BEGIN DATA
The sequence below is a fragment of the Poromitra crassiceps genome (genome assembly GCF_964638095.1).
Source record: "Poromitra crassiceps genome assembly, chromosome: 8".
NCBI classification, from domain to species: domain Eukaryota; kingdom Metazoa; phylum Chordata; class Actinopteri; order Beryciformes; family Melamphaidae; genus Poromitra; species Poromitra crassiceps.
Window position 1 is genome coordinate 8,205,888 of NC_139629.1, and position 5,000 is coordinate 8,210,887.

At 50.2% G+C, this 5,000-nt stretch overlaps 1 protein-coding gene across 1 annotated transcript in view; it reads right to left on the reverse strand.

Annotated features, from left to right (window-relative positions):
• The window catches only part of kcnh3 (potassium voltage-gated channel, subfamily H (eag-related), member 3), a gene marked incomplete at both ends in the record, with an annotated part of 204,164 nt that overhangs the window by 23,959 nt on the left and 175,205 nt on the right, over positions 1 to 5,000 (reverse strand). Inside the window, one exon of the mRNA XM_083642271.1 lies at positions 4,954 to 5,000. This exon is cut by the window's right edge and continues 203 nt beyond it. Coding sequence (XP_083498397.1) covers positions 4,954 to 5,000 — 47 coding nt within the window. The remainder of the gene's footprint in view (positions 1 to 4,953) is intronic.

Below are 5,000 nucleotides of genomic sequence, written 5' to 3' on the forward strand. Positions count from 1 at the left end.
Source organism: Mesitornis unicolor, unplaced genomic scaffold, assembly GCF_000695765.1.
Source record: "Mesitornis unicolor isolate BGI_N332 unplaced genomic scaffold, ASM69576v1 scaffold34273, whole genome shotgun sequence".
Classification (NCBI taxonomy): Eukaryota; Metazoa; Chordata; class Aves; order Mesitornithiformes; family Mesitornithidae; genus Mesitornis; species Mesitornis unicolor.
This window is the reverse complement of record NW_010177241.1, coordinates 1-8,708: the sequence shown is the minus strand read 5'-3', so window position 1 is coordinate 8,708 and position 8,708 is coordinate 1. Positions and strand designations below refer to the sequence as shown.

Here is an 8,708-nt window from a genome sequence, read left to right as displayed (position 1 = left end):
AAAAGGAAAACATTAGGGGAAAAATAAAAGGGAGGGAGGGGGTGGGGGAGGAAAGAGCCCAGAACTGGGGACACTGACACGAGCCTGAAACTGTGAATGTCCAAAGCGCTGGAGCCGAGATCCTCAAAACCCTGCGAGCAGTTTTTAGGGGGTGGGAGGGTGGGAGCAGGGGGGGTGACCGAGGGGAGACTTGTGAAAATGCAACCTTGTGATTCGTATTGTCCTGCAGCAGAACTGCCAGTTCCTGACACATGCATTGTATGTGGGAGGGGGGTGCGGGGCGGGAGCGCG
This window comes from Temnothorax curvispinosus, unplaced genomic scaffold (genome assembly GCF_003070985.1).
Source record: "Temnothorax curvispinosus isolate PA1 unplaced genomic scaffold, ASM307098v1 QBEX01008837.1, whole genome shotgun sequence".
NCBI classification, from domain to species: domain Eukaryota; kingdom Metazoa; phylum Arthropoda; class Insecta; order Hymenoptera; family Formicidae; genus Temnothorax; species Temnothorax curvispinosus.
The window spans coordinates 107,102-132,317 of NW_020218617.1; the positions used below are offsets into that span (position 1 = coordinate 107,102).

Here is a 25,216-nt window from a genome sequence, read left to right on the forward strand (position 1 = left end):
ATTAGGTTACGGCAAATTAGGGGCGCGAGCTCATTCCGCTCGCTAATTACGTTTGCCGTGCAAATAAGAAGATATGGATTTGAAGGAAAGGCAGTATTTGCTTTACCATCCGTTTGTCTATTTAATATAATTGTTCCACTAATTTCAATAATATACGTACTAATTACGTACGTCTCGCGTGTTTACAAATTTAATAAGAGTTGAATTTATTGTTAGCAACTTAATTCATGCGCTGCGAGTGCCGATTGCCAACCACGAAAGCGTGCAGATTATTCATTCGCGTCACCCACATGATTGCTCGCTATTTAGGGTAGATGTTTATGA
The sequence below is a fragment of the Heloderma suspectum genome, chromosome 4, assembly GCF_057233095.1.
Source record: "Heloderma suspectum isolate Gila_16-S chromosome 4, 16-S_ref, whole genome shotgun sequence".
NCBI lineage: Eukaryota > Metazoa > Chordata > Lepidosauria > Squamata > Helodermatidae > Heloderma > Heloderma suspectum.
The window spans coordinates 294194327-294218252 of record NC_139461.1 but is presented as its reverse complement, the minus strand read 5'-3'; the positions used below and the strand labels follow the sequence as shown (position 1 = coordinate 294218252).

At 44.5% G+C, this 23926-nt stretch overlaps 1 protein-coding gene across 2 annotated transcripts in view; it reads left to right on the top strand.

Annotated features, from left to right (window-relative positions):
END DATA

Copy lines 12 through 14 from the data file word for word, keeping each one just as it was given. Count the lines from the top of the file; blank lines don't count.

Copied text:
This window is the reverse complement of record NW_010177241.1, coordinates 1-8,708: the sequence shown is the minus strand read 5'-3', so window position 1 is coordinate 8,708 and position 8,708 is coordinate 1. Positions and strand designations below refer to the sequence as shown.

Here is an 8,708-nt window from a genome sequence, read left to right as displayed (position 1 = left end):
AAAAGGAAAACATTAGGGGAAAAATAAAAGGGAGGGAGGGGGTGGGGGAGGAAAGAGCCCAGAACTGGGGACACTGACACGAGCCTGAAACTGTGAATGTCCAAAGCGCTGGAGCCGAGATCCTCAAAACCCTGCGAGCAGTTTTTAGGGGGTGGGAGGGTGGGAGCAGGGGGGGTGACCGAGGGGAGACTTGTGAAAATGCAACCTTGTGATTCGTATTGTCCTGCAGCAGAACTGCCAGTTCCTGACACATGCATTGTATGTGGGAGGGGGGTGCGGGGCGGGAGCGCG